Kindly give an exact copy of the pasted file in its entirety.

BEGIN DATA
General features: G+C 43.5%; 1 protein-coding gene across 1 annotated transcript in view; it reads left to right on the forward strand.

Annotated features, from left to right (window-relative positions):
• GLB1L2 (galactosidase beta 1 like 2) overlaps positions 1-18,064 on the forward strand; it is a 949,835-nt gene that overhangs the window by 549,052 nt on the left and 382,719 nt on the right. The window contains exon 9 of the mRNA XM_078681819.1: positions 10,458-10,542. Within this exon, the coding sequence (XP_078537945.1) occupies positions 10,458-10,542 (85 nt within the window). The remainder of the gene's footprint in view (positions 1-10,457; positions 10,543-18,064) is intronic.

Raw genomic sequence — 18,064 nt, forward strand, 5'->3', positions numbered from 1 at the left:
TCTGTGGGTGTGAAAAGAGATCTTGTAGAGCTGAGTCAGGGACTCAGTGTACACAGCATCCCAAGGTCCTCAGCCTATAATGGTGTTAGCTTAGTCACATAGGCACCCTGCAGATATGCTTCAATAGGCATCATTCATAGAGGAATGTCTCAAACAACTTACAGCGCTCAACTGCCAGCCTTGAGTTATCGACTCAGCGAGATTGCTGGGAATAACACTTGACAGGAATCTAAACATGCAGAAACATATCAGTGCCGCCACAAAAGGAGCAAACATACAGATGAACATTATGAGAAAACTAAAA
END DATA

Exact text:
General features: G+C 43.5%; 1 protein-coding gene across 1 annotated transcript in view; it reads left to right on the forward strand.

Annotated features, from left to right (window-relative positions):
• GLB1L2 (galactosidase beta 1 like 2) overlaps positions 1-18,064 on the forward strand; it is a 949,835-nt gene that overhangs the window by 549,052 nt on the left and 382,719 nt on the right. The window contains exon 9 of the mRNA XM_078681819.1: positions 10,458-10,542. Within this exon, the coding sequence (XP_078537945.1) occupies positions 10,458-10,542 (85 nt within the window). The remainder of the gene's footprint in view (positions 1-10,457; positions 10,543-18,064) is intronic.

Raw genomic sequence — 18,064 nt, forward strand, 5'->3', positions numbered from 1 at the left:
TCTGTGGGTGTGAAAAGAGATCTTGTAGAGCTGAGTCAGGGACTCAGTGTACACAGCATCCCAAGGTCCTCAGCCTATAATGGTGTTAGCTTAGTCACATAGGCACCCTGCAGATATGCTTCAATAGGCATCATTCATAGAGGAATGTCTCAAACAACTTACAGCGCTCAACTGCCAGCCTTGAGTTATCGACTCAGCGAGATTGCTGGGAATAACACTTGACAGGAATCTAAACATGCAGAAACATATCAGTGCCGCCACAAAAGGAGCAAACATACAGATGAACATTATGAGAAAACTAAAA